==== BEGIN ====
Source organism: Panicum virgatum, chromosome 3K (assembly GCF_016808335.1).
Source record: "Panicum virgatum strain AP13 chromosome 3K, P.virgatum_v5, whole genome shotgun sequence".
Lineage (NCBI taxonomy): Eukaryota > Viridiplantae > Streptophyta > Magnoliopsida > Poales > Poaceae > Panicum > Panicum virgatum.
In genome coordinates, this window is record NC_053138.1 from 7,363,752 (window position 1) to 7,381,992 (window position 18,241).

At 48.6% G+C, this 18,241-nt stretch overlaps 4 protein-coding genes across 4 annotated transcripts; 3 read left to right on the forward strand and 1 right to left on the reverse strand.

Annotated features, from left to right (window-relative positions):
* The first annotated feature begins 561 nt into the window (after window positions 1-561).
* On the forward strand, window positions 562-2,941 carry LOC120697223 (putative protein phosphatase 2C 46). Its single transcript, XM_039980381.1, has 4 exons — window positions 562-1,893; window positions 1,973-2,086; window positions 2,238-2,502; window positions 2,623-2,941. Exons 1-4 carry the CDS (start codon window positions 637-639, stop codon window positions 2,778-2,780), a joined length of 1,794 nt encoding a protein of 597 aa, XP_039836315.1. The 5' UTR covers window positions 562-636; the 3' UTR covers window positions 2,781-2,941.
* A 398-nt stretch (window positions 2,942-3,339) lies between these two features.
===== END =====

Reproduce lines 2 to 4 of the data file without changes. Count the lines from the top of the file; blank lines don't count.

Source record: "Panicum virgatum strain AP13 chromosome 3K, P.virgatum_v5, whole genome shotgun sequence".
Lineage (NCBI taxonomy): Eukaryota > Viridiplantae > Streptophyta > Magnoliopsida > Poales > Poaceae > Panicum > Panicum virgatum.
In genome coordinates, this window is record NC_053138.1 from 7,363,752 (window position 1) to 7,381,992 (window position 18,241).